According to Adhikari, a country's foreign policy should not be devised based on which party is in power.
“The foreign policy should be of the state… not of the parties. It should be coherent, consistent and participatory,” said Adhikari.
A CPN-UML leader said the Deuba government’s decision to constitute a team is flawed.
“The Oli government had already dismissed any dispute in the region. Such a move will destabilise our relations,” said Bishnu Rijal, deputy chief of the UML’s foreign affairs department. “Any government, irrespective of which party is leading, should follow a balanced foreign policy.”
Experts on boundary issues say that it is natural for neighbouring countries to have an issue or two regarding their borders and that such issues should be dealt with and resolved amicably. According to them, since neighbours cannot be changed, it is in the larger interest of everyone to sit down and talk and find a lasting solution when such issues emerge.
“As per a protocol we have signed with China, if we find any dispute or encroachment, we can deal with it through a joint committee,” said Baral, the former director general at the Department of Survey and a member of the government team formed to study the Kalapani dispute. “We have a permanent mechanism to deal with boundary related issues with China. I had personally met with Gyawali and advised him to dispatch a technical team to Humla before making Nepal’s position public when the issue had surfaced in September last year.”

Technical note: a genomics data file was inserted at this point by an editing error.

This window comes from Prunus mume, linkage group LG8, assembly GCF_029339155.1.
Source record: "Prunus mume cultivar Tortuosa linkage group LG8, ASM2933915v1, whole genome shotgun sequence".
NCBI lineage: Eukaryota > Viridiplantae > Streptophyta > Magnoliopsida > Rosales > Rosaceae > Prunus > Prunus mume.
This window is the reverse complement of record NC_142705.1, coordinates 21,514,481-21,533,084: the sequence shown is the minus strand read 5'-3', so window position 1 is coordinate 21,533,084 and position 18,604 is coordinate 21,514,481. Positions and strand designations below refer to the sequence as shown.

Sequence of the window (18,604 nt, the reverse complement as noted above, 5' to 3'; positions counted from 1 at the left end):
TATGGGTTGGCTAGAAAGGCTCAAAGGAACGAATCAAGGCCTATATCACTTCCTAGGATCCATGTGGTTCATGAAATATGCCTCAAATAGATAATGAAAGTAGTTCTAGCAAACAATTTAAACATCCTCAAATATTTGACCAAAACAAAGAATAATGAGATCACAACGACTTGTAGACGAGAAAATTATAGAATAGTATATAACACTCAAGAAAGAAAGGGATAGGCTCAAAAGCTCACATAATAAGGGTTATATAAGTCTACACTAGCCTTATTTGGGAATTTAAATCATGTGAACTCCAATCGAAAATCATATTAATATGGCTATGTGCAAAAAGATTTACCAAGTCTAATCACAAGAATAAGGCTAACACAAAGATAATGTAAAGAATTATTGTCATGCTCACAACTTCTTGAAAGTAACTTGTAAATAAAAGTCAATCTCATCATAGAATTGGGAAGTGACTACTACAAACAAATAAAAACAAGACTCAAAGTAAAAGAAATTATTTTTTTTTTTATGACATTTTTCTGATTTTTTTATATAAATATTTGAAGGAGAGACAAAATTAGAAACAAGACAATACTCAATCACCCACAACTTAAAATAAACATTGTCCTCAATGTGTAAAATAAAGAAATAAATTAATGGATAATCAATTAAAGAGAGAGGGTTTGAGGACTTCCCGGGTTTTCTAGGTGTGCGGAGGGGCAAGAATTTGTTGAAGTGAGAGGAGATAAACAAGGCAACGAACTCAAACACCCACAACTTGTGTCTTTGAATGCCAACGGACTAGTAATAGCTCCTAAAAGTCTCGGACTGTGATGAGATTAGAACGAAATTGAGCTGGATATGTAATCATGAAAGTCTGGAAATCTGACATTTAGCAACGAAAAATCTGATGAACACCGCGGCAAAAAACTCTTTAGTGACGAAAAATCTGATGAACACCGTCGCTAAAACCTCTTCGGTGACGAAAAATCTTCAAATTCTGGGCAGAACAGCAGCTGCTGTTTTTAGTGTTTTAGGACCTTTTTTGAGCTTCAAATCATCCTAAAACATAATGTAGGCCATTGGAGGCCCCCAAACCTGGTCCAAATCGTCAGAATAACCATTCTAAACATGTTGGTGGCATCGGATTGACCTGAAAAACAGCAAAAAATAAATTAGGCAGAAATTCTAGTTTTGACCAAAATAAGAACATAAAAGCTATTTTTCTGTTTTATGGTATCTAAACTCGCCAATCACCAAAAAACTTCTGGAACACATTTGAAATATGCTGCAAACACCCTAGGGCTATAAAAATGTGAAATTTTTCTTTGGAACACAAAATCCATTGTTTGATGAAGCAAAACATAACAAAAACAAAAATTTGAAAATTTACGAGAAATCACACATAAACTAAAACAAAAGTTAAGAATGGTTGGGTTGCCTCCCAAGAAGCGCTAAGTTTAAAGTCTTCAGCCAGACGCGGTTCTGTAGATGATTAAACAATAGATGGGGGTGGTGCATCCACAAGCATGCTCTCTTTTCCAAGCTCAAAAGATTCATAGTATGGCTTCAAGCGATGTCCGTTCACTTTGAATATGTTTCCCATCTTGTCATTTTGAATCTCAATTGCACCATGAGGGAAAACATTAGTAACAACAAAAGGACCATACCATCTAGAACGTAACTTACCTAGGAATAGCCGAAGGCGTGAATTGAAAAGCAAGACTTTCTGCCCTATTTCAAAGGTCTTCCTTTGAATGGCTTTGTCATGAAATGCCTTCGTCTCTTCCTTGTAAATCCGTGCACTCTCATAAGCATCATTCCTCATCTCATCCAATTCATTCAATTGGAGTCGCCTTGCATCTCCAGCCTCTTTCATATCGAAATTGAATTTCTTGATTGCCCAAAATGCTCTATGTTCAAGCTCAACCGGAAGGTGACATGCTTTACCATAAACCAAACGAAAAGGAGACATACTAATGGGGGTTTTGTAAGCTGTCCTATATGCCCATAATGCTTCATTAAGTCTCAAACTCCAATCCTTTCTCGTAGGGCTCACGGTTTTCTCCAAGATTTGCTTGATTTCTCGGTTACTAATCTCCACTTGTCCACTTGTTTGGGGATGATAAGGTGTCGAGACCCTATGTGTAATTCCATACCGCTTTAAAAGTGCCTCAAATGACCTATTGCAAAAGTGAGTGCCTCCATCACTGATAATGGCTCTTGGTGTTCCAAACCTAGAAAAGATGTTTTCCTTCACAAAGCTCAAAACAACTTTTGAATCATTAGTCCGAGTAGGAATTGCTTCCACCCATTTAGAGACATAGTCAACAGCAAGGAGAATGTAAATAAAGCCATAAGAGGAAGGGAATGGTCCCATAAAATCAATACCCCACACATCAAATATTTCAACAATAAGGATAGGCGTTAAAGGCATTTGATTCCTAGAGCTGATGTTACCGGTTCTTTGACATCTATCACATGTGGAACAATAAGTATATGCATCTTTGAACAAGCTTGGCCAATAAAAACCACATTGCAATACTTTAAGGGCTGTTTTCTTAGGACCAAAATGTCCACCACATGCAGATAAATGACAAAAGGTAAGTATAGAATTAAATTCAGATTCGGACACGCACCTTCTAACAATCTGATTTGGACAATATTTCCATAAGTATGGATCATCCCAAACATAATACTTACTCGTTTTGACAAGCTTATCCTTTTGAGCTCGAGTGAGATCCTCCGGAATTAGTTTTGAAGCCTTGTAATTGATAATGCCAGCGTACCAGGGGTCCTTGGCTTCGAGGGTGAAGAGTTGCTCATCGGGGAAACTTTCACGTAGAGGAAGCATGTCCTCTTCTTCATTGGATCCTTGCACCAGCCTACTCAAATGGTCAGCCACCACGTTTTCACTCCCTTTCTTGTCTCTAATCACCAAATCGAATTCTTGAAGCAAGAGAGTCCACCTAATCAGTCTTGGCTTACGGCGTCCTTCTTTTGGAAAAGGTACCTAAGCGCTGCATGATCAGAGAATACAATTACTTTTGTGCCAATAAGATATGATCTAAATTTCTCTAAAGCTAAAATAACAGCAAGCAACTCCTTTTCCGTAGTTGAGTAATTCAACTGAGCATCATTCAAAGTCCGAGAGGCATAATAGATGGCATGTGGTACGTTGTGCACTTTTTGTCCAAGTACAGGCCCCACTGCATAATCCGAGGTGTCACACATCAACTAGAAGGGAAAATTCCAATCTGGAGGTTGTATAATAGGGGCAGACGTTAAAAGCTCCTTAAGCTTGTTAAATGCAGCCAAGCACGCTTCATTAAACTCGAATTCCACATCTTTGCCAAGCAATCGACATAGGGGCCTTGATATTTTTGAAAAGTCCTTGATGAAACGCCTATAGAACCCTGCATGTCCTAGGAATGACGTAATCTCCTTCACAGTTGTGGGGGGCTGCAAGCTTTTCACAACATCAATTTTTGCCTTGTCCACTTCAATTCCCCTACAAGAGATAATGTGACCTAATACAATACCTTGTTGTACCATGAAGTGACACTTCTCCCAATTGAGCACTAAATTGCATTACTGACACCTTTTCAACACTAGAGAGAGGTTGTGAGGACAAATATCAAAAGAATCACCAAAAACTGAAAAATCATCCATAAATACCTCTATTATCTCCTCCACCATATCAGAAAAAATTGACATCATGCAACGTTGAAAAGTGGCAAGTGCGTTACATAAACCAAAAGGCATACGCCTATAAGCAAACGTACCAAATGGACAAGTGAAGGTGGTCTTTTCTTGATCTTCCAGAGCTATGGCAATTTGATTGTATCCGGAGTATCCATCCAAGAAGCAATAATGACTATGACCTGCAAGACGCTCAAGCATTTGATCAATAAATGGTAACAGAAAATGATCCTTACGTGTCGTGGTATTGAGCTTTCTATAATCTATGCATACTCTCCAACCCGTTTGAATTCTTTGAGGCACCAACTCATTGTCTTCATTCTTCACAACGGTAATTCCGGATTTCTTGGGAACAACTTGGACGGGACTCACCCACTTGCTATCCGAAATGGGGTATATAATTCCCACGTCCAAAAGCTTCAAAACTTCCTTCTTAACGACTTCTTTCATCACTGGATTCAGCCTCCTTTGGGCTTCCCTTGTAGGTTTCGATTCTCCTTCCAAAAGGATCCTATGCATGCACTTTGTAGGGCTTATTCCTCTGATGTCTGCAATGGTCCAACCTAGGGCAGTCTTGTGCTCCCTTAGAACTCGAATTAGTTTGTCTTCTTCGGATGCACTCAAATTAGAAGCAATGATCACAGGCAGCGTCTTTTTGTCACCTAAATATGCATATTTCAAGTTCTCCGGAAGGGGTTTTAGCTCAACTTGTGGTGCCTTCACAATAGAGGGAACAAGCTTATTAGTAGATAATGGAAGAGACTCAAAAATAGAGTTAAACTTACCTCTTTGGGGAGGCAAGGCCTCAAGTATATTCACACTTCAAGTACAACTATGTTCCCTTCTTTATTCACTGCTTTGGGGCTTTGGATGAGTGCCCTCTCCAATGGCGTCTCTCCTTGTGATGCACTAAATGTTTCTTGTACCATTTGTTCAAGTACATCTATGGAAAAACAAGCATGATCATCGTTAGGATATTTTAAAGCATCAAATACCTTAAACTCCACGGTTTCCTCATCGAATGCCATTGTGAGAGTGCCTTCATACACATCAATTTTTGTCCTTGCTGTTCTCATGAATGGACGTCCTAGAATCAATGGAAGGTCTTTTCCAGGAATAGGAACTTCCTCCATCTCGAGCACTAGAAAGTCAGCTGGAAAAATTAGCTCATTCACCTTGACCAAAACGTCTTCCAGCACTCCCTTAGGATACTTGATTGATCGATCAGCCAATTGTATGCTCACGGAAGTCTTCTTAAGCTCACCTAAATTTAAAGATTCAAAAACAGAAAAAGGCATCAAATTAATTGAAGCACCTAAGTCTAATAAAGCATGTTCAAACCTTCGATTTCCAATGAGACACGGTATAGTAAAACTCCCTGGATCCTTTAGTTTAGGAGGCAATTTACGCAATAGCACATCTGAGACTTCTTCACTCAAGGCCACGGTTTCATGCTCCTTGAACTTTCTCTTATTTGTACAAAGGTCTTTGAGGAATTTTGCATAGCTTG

Nepal and China had prepared a digital boundary map in 2005-6 but it could not be signed due to dispute over the height of Mt Everest and one missing pillar in Rasuwa, according to Baral.
“Since 1989 we have not signed any boundary protocol with China,” said Baral. “It seems that the Deuba government made the decision in a hurry. I don’t know whether the current government even examined the archives and other details before forming the panel.”